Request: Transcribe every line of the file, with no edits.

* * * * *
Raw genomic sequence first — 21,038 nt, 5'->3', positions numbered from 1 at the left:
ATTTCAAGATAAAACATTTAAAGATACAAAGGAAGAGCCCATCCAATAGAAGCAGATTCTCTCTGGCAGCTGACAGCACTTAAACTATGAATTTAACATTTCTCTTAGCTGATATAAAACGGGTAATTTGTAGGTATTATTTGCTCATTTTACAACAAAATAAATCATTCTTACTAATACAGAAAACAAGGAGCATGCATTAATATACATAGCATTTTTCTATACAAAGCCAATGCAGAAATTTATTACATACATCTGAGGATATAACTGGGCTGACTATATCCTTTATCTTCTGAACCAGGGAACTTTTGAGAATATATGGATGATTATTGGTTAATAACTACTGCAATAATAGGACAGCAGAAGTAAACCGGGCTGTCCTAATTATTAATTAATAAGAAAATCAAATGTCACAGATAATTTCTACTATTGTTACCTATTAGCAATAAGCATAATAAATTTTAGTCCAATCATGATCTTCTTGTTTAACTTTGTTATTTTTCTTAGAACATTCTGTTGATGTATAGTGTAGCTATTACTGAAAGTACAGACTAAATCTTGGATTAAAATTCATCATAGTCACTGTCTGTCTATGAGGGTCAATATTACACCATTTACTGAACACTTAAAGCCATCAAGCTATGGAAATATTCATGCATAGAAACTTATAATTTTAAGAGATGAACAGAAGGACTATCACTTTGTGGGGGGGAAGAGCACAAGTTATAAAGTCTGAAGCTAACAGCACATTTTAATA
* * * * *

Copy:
Raw genomic sequence first — 21,038 nt, 5'->3', positions numbered from 1 at the left:
ATTTCAAGATAAAACATTTAAAGATACAAAGGAAGAGCCCATCCAATAGAAGCAGATTCTCTCTGGCAGCTGACAGCACTTAAACTATGAATTTAACATTTCTCTTAGCTGATATAAAACGGGTAATTTGTAGGTATTATTTGCTCATTTTACAACAAAATAAATCATTCTTACTAATACAGAAAACAAGGAGCATGCATTAATATACATAGCATTTTTCTATACAAAGCCAATGCAGAAATTTATTACATACATCTGAGGATATAACTGGGCTGACTATATCCTTTATCTTCTGAACCAGGGAACTTTTGAGAATATATGGATGATTATTGGTTAATAACTACTGCAATAATAGGACAGCAGAAGTAAACCGGGCTGTCCTAATTATTAATTAATAAGAAAATCAAATGTCACAGATAATTTCTACTATTGTTACCTATTAGCAATAAGCATAATAAATTTTAGTCCAATCATGATCTTCTTGTTTAACTTTGTTATTTTTCTTAGAACATTCTGTTGATGTATAGTGTAGCTATTACTGAAAGTACAGACTAAATCTTGGATTAAAATTCATCATAGTCACTGTCTGTCTATGAGGGTCAATATTACACCATTTACTGAACACTTAAAGCCATCAAGCTATGGAAATATTCATGCATAGAAACTTATAATTTTAAGAGATGAACAGAAGGACTATCACTTTGTGGGGGGGAAGAGCACAAGTTATAAAGTCTGAAGCTAACAGCACATTTTAATA